Presentation of the Caring Canadian Award
Langley, British Columbia, Monday, June 3, 2013
I am delighted to be here for a very special presentation of the Governor General’s Caring Canadian Award.
In November 1995, The Right Honourable Roméo LeBlanc announced the creation of an award to honour Canadian volunteers—the unsung heroes of our communities.
The Caring Canadian Award recognizes individuals who volunteer their time to help others and to build a smarter and more caring nation.
And in this case, a more fair and just world.
The members of the Langley Little League baseball team are so very deserving of this honour. Their story is truly inspiring.
It began when the Langley Little Leaguers were scheduled to play against a team from Uganda at the Little League World Series in the United States. Unfortunately, the Ugandan team was unable to play in the tournament due to visa complications, meaning its members had to stay in Uganda and watch the game in which they should have been playing on TV.
Ruth Hoffman of Vancouver could not abide this injustice. Together, she and the Langley Little Leaguers, along with a number of partners, raised the money for the team to visit Uganda and play the official game. Langley lost 2-1, but more importantly, won many friends and admirers in Uganda and here at home.
They also raised money to help develop baseball in Uganda and visited charities and local communities. The members of both teams became the best of friends, and a documentary has even been made about their experience.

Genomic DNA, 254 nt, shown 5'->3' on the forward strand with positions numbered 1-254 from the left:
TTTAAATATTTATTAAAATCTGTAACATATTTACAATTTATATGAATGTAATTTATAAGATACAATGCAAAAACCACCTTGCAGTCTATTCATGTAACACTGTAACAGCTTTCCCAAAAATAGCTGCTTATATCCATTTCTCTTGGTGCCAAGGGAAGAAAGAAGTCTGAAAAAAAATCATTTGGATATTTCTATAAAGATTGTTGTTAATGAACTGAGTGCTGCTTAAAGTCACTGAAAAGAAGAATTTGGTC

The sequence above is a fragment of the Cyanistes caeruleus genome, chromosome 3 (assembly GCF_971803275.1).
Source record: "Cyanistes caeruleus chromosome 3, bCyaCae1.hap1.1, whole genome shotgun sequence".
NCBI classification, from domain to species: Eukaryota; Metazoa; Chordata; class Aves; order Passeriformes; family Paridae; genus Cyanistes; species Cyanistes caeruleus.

This remarkable story of caring and generosity epitomizes the best of our country. The Caring Canadian Award was established to recognize just such individuals as the members of the Langley Little League baseball team, whose sense of fairness and justice led them to reach out across the world.
Canadians today are pushing the boundaries of volunteerism, taking the tradition of caring that exists in this country into the 21st century. Volunteers today are finding ways to help that were never even dreamed of a generation ago. Retirees are rechanneling their skills, knowledge and experiences to teach and help others.
Newcomers to this country are enabling Canadians to learn about different traditions of giving. And people of all ages and backgrounds are going online and using social media and other advanced communications technologies to carry out virtual volunteering, micro-volunteering and crowd-sourcing, among others.
And then we have the Langley Little Leaguers, giving in such extraordinary ways.
As governor general, I consider it a privilege to recognize the members of this team and those who supported them.
On behalf of all Canadians, thank you for your caring and kindness.